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Showing page 1 of 6 (54 total posts)
  • Choosing the Right PT Program

    This time last year, I was just starting to hear back from PT programs and had attended my first interview. Choosing what schools to apply to and, ultimately, where to attend, was one of the hardest decisions I've ever had to make. Here are some of the things I considered to be most important: Location/Commute: The first thing I considered was ...
    Posted to Striving to Be a DPT (Weblog) on October 28, 2014
  • My First Physical Therapy Conference

    Over the weekend, I attended the Florida Physical Therapy Association's Annual Conference in Orlando, FL. The conference ran from September 11-14, and it was a great few days. I attended an interactive ''Speed Dating'' session where we got six 15-minute Q & A's with various PTs on different topics like Practice and Advocacy, the Chapter ...
    Posted to Striving to Be a DPT (Weblog) on September 15, 2014
  • Wound Care PT

    One of my classes this semester is titled ''Integumentary.'' The course covers a variety of topics related to the skin but is centered largely on wound care. In the first two days of the course we've learned dozens of dermatological terms, staging for different types of ulcers, wound and burn classifications and more. We've also seen a ton of ...
    Posted to Striving to Be a DPT (Weblog) on September 2, 2014
  • The Importance of Mentorship

    Although having only been a PTA for three years, I've found myself in conversations with many potential future SPTA candidates. Quite a few have been with bright and hardworking CNAs who I work with in skilled nursing and others have been with folks my age or older (that would be the 40+ set if you were wondering) looking into PTA as a second or ...
    Posted to Life of a PTA (Weblog) on April 18, 2014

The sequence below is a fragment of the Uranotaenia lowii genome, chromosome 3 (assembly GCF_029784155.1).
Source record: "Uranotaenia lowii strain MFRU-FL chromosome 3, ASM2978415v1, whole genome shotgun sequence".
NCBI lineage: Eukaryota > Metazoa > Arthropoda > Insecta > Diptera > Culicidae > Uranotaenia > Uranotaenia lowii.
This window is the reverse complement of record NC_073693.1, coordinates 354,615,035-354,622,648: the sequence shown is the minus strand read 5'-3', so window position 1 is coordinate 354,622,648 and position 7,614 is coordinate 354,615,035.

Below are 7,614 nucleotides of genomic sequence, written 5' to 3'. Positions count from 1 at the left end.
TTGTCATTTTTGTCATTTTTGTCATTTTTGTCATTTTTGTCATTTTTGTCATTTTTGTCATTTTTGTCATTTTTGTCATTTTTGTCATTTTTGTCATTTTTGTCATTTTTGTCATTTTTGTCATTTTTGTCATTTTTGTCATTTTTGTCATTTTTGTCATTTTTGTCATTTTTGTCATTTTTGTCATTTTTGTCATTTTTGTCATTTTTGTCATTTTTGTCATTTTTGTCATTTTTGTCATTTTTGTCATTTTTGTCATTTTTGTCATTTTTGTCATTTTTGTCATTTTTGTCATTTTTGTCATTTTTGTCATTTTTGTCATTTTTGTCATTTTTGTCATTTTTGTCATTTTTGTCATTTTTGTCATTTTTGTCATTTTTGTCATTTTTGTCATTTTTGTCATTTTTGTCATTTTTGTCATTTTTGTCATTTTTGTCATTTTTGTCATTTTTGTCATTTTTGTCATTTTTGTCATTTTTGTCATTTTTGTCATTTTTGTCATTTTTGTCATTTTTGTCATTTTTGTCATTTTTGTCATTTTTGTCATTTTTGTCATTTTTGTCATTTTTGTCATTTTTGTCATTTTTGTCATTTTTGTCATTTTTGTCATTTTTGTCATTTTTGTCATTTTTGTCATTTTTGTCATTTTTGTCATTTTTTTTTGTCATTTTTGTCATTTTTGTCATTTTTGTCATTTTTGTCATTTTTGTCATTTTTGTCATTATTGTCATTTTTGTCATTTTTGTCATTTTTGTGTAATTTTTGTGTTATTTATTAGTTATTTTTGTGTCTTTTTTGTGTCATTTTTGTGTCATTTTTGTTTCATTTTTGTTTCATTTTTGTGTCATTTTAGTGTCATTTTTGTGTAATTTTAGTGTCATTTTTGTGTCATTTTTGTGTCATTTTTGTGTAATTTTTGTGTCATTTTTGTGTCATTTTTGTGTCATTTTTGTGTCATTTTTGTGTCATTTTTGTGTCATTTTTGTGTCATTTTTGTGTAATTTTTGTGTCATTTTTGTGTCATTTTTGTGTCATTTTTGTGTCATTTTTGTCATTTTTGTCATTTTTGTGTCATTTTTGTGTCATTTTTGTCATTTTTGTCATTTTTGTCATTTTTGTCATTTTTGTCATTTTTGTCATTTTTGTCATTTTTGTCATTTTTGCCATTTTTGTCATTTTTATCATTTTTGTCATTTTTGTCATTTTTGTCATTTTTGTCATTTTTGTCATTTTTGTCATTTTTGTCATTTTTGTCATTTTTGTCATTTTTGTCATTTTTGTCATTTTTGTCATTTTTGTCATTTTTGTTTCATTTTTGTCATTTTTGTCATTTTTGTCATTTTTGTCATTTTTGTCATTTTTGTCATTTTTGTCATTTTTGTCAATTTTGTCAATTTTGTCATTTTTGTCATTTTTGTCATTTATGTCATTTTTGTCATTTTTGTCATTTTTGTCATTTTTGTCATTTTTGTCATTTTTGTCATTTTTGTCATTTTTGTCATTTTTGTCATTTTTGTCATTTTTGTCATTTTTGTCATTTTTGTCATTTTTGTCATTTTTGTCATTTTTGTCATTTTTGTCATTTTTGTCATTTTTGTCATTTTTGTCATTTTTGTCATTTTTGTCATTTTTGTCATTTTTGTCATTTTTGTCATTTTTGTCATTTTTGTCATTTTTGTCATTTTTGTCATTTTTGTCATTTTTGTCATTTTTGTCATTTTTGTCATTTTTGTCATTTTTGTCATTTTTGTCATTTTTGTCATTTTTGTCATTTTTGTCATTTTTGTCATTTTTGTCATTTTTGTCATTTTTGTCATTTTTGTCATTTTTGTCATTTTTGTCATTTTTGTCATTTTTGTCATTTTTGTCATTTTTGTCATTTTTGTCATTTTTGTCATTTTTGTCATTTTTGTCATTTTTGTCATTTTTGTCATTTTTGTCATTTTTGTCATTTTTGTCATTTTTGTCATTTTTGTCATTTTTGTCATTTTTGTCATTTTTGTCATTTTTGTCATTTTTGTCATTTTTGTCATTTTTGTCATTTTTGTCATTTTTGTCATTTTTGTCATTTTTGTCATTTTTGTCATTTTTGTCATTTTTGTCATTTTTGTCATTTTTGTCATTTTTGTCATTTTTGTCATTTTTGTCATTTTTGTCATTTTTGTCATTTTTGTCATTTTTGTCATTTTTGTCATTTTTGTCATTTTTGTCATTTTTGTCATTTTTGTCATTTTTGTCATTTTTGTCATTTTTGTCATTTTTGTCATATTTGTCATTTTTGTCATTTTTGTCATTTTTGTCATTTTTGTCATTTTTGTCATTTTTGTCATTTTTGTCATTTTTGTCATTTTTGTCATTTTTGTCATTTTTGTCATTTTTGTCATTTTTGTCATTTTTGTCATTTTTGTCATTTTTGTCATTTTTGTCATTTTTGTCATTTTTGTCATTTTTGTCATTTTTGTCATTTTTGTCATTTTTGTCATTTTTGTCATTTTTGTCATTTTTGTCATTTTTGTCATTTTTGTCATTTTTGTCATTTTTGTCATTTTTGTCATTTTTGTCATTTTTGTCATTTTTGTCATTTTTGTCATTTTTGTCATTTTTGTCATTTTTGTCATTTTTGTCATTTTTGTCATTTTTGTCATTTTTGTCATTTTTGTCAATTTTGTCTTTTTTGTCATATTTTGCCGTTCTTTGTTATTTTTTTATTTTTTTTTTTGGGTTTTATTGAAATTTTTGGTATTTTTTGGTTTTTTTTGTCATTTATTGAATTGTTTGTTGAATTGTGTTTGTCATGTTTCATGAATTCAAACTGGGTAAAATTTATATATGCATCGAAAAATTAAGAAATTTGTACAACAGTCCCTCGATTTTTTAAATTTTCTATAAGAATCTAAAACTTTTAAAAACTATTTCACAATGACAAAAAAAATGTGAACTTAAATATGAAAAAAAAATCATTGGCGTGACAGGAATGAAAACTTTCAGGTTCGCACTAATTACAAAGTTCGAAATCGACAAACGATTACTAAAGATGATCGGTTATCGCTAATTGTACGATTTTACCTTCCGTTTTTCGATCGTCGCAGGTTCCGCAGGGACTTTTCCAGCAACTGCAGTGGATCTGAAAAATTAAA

• Changing Goals

    With one week left until graduation, I had my most challenging patient-care conversation since starting PT school. One of my current patients, whom I happened to work with in inpatient rehabilitation during my previous clinical rotation, is a very complex case. He suffered an anoxic brain injury that unfortunately was complicated by a transfemoral ...
    Posted to Journey of a DPT Student (Weblog) on April 14, 2014
  • Request for Submissions

    It's that time of year again. The company that I teach for is requesting submissions for an education summit next year. I'm supposed to select a topic, describe what it is and why I think people would be interested. Then I submit that and five references no more than a year or two old. They try to present newer information. The problem is I can't ...
    Posted to Toni Talks about PT Today (Weblog) on April 8, 2014
  • A Blog of Olympic Proportion

    Have you all seen what has been going on in Russia the last few weeks? No, not all that business with the Ukraine and Crimea (although honestly when was the last time one country just up and annexed part of another country? Seriously, it's been a while!). But I'm talking about the 2014 Paralympics in Sochi, Russia. After all the pomp and ...
    Posted to PT on the Run (Weblog) on April 2, 2014
  • I Can't Treat That

    I remember my neurology professor at physical therapy school would frequently joke that her friends didn't understand what type of work she did. She would say ''physical therapist'' and they would assume orthopedic injuries and ask for help with their necks, backs, and other musculoskeletal concerns. She would politely correct them and ...
    Posted to Raising the Bar in Rehab (Weblog) on March 20, 2014
  • Team-Based Care

    Over the past few months, I've heard more and more about the patient-centered medical home (PCMH) model of healthcare. I typically think about healthcare models in the silos my physical therapy clinical rotations were centered on: inpatient, outpatient, or a skilled nursing facility. The idea of healthcare facilities as a ''home'' elicits a ...
    Posted to Raising the Bar in Rehab (Weblog) on March 14, 2014
  • What Do Scores Really Mean?

    The National Health Service was in the news again this weekend, and not for good reasons.  The children's hospital in Bristol has a high mortality rate. The medical director of NHS England, Sir Bruce Keogh, has ordered an independent review of the matter, which is remarkable in that normally investigations have to go through numerous levels ...
    Posted to PT and the Greater Good (Weblog) on February 18, 2014
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